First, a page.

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How do I make the transition from indoor riding to outside riding?

Ask a Pro — Diane Stibbard

- Coach, Personal Trainer, and Two-Time Canadian Duathlete of the Year

Diane Stibbard - two-time dualthlete of the yearQ: How do I make the transition from indoor riding to outside riding?

A: I get asked this question a lot, especially from cyclists who are new to the sport. Spinning inside, even though it can be quite monotonous, has many benefits. When you’re inside, you do not have to deal with the wind, extreme temperatures, humidity levels, rough roads, hills, cars, dogs, traffic lights and other obstacles such as road construction or wet, snowy or slippery road surfaces.

Riding inside also allows you to maintain a steady pace in a particular gear for a specific length of time, which you can’t easily do outside. If you’re new to cycling, and have not had much experience clipping in and out of pedals with cleated bike shoes, then you can practise doing that while on a stationary bike trainer or on a spinning bike. The more confident you are unclipping, the less chance you’ll have of falling off the bike.

Unique Spring Cycling Conditions
Once you feel ready to go outside on your bike, you should be aware of the unique spring cycling conditions. Due to the constant mixture of warm and cold air being generated from the jet stream, spring is usually the windiest time of the year. Also, the air mass is denser due to the lakes and oceans warming up. When a body of water warms up, it releases water into the air, increasing humidity levels and air density. Don’t get upset if you’re not as fast in the spring as you are in the middle of the summer or the early fall. On a cold, windy spring day you’d have to work much harder to maintain the same speed because the air density is higher than it would be on a warm summer day. Humidity levels higher than 60% and winds at 25 – 35km/h (15 – 21 mph) will slow you down.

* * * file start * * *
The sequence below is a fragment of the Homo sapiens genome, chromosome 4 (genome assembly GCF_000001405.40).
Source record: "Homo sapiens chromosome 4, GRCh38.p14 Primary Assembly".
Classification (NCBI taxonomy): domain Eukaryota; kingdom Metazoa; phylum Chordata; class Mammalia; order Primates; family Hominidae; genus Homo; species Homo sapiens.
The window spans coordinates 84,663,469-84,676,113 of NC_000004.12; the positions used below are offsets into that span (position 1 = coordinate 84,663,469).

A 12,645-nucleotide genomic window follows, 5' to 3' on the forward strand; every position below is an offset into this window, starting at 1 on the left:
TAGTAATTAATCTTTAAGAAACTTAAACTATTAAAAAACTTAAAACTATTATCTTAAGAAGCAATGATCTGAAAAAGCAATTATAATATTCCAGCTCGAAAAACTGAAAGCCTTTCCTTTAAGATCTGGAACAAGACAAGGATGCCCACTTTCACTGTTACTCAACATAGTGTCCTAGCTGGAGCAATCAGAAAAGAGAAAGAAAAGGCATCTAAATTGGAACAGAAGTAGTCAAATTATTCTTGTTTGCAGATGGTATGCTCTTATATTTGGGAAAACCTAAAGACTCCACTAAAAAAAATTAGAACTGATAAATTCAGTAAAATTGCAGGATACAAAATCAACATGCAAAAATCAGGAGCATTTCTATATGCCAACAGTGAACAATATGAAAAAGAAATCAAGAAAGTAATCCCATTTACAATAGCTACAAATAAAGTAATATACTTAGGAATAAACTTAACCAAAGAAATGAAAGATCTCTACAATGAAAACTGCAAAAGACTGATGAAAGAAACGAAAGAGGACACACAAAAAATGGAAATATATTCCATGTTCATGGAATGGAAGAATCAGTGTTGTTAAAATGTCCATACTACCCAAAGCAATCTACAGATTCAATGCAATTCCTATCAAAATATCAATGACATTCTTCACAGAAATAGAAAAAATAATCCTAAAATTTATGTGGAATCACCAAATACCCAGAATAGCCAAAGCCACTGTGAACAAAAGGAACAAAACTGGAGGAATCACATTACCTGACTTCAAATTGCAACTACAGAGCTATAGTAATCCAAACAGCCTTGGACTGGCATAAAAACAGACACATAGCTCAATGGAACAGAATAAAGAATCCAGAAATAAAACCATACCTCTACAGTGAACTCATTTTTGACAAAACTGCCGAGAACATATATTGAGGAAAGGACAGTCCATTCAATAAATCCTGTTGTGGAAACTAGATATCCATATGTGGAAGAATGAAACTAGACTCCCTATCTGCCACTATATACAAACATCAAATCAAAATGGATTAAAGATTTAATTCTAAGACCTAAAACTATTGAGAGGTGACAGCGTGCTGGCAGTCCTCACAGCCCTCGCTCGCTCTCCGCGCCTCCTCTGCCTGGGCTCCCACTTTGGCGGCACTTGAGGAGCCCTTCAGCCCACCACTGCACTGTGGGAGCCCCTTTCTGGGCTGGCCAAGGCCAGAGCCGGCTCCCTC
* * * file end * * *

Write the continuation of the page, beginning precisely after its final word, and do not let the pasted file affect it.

The Right Gear
Choosing the right clothing will make spring riding more enjoyable. Your hands, feet and head release most of your body heat. So first make a trip to your local bike store and invest in a few pairs of cycling gloves suited to specific temperatures. Also consider purchasing booties (that cover your cycling shoes), toe covers to protect your feet, and a beanie to wear under your helmet. A good windproof riding jacket and vest are musts for this time of year.

Cool Weather Training Effect
Riders who do not have much body fat may experience a decrease in leg strength because of cold muscles. A 1% decline in the local muscle temperature can reduce muscle force generation to the pedal by as much as 10%. If it’s cold and your leg muscles aren’t operating at full muscular capacity, then you will generate less power, causing your speed to be lower as well. Cool weather rides are tougher, but provide a “training effect” by simulating a strength workout, adding to your riding power. So don’t get discouraged by your slower bike speeds at this time of the year. Instead, use the cool, windy riding conditions to get accustomed to being on your bike and building leg strength for the rest of the season.

Although we’ve had an extremely slow start to spring this year, there are still days that are warm enough to get outside on the bike. Before heading out, check the temperature, the wind and the humidity. Dress accordingly, and go out there and jump start your outdoor cycling season. Ride strong, and ride safe.

Training for a two-day cycling eventDiane provides training programs for recreational and competitive cyclists, duathletes and triathletes, including nutritional counseling and personal training. Does your company need a fitness consultant? Get in touch with Diane to discuss fitness seminars for corporations

You want personal training but don’t live near Diane? No problem. Diane does email and telephone consultations. To learn more, contact Diane at [email protected] or at LinkedIn.

Check out Diane’s e-programs: Keeping Fit in the Off-Season and Training For a Two-Day Charity Event For the Time-Starved Cyclist.


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2 comments to How do I make the transition from indoor riding to outside riding?

  • Sue VanDyne

    I am having problems with my feet falling asleep or aching during a ride. I have inserts for my shoes but now I am thinking that my seat is curring off my circulation. I have a serfas seat for women. Should I go to a less padded smaller seat? Any suggestion would be helpful.

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